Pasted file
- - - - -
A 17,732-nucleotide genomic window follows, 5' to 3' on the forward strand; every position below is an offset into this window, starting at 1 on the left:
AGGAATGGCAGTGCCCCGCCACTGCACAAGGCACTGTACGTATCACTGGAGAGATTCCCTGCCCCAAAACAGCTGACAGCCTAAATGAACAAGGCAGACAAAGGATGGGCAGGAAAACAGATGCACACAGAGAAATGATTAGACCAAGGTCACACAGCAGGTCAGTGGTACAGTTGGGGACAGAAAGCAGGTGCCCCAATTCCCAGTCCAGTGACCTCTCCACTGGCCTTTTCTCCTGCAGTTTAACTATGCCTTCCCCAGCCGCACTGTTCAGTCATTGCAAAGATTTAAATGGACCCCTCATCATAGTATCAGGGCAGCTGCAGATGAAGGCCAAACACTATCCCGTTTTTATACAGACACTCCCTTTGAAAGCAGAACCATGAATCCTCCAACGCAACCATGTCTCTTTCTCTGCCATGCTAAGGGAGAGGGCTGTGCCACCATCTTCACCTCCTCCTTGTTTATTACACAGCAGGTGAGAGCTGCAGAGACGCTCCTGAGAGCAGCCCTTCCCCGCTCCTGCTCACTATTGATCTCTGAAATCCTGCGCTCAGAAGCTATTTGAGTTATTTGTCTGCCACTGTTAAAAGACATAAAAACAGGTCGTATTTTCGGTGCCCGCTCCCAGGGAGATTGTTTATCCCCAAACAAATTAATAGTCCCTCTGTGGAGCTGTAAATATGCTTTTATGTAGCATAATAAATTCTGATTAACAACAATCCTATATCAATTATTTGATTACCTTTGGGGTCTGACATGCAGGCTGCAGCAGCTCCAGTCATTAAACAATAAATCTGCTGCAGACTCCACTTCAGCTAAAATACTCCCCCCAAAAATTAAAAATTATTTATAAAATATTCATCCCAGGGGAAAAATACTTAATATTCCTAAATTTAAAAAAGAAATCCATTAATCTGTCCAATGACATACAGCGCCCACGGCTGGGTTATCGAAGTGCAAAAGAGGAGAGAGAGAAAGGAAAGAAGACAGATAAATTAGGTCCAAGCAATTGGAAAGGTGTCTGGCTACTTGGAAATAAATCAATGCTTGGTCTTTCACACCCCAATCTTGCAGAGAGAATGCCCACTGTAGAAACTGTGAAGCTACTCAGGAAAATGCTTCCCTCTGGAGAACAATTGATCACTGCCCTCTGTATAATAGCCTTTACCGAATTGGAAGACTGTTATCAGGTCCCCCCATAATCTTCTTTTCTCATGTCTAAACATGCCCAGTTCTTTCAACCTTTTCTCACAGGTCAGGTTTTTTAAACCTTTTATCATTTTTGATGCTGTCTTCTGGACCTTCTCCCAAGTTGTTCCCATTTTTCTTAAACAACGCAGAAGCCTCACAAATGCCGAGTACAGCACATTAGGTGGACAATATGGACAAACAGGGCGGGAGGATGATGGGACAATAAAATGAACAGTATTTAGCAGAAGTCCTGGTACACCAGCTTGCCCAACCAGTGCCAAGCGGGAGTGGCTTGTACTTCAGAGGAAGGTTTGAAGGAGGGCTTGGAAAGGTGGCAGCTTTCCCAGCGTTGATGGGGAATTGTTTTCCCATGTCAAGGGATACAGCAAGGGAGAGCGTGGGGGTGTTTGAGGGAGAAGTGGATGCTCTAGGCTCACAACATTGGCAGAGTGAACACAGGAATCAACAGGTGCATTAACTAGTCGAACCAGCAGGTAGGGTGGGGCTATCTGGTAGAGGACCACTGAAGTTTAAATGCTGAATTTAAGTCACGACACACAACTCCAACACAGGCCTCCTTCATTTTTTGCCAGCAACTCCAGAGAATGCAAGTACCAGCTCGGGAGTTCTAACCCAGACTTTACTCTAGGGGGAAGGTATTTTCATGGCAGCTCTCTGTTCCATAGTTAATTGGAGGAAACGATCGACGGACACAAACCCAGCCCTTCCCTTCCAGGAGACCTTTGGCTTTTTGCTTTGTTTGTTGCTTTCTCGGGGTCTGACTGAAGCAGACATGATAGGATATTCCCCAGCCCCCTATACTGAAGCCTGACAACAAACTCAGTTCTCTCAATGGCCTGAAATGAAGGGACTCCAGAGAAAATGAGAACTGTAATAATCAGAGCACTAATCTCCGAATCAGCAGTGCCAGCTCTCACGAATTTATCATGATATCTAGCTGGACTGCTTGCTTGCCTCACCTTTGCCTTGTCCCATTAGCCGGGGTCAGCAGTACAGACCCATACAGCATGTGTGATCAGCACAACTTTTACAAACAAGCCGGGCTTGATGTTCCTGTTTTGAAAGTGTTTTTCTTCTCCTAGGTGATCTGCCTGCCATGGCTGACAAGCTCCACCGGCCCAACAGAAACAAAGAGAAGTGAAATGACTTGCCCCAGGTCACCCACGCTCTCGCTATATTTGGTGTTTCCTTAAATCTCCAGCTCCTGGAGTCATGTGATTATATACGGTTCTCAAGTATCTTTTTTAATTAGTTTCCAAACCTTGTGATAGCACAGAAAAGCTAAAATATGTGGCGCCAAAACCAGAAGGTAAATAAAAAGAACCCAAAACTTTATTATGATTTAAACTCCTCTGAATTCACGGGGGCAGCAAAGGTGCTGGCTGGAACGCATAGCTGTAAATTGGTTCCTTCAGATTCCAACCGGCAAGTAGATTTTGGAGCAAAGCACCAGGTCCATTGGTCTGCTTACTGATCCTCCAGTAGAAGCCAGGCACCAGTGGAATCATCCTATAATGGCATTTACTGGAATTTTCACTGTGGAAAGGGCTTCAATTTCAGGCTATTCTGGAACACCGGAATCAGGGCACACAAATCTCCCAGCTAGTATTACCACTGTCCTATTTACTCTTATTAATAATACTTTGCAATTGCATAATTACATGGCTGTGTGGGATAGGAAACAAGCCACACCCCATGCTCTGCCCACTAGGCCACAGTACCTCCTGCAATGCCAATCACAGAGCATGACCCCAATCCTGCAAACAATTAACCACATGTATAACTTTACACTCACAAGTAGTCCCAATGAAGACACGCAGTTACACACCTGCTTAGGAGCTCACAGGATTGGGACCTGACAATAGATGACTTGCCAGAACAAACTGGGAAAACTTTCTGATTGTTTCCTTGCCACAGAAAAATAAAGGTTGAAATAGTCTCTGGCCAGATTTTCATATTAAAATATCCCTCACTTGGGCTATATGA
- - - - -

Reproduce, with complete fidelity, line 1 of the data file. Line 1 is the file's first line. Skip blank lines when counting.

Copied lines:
A 17,732-nucleotide genomic window follows, 5' to 3' on the forward strand; every position below is an offset into this window, starting at 1 on the left: